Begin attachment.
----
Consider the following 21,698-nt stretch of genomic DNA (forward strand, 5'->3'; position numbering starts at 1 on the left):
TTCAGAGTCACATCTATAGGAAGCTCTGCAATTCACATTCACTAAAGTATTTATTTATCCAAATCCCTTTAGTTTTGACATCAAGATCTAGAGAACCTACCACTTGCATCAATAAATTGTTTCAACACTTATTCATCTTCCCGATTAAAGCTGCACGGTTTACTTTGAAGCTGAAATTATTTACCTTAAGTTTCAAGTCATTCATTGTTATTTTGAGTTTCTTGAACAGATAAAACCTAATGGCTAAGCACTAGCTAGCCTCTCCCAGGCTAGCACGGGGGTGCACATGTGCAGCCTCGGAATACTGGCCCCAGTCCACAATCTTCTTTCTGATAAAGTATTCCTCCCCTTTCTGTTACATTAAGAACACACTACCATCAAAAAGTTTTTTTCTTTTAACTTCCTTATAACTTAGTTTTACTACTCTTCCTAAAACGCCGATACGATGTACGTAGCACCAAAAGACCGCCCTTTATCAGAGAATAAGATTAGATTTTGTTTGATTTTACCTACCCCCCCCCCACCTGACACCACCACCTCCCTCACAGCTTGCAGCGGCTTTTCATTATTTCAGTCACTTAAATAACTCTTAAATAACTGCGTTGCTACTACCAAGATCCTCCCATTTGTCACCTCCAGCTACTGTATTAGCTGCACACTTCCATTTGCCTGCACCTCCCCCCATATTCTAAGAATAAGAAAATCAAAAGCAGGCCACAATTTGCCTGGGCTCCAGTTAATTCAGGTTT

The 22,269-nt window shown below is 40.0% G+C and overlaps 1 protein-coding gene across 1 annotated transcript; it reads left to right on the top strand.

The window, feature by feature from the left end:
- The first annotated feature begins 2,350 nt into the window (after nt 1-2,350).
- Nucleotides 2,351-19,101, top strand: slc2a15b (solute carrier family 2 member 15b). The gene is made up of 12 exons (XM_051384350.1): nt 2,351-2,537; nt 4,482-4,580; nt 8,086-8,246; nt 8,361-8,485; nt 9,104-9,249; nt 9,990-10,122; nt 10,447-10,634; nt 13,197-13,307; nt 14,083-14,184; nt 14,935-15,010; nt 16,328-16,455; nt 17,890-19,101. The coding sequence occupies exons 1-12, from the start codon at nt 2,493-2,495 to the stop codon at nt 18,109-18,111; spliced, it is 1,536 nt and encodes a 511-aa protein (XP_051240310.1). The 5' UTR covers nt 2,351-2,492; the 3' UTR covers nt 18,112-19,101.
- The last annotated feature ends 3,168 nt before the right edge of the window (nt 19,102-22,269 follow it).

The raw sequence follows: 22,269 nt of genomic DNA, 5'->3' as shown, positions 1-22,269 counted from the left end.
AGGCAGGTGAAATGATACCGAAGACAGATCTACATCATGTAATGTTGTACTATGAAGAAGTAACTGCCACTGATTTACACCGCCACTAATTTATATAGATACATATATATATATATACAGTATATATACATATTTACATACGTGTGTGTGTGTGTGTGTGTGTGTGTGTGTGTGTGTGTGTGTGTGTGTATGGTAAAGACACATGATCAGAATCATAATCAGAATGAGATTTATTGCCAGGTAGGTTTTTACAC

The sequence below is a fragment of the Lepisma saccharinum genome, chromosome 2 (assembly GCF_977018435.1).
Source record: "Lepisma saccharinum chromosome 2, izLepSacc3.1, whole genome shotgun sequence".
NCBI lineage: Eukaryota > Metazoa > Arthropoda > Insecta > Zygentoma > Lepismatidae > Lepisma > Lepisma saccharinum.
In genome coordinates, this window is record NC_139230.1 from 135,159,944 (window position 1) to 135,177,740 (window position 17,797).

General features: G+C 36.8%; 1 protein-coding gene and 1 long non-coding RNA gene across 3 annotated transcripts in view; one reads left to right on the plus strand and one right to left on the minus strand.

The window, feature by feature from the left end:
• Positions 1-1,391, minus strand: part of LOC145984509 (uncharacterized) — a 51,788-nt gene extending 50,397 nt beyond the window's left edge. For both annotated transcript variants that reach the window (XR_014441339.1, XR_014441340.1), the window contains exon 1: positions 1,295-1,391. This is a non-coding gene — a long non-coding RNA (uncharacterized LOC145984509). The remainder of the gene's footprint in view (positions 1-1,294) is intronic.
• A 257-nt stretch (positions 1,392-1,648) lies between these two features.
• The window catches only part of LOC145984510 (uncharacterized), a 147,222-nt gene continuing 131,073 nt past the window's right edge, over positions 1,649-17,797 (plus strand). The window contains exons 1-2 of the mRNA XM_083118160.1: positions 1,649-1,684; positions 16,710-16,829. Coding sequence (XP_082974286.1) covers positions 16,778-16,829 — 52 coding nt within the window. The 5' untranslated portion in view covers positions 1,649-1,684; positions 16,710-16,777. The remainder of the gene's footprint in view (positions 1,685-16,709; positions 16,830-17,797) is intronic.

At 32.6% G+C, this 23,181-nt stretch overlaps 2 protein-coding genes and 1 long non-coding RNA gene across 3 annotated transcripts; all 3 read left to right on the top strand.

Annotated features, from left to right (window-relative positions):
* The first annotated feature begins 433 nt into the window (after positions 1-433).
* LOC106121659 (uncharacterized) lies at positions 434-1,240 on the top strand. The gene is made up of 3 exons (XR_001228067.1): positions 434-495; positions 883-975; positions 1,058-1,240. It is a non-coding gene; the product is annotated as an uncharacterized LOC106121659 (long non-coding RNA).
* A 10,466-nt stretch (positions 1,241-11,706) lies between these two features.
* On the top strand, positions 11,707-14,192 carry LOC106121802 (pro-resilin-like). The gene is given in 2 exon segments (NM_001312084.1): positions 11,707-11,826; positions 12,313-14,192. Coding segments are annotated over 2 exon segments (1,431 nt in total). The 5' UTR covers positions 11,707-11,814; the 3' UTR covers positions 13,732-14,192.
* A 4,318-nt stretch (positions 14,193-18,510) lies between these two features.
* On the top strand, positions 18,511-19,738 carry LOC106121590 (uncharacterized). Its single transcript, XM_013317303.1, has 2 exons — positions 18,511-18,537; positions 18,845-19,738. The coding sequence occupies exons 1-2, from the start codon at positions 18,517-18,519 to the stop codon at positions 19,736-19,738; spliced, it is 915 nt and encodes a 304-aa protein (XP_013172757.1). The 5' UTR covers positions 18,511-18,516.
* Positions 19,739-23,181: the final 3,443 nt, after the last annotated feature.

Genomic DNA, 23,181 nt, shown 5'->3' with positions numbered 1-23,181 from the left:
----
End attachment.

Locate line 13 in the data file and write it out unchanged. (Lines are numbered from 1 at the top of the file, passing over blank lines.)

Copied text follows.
In genome coordinates, this window is record NC_139230.1 from 135,159,944 (window position 1) to 135,177,740 (window position 17,797).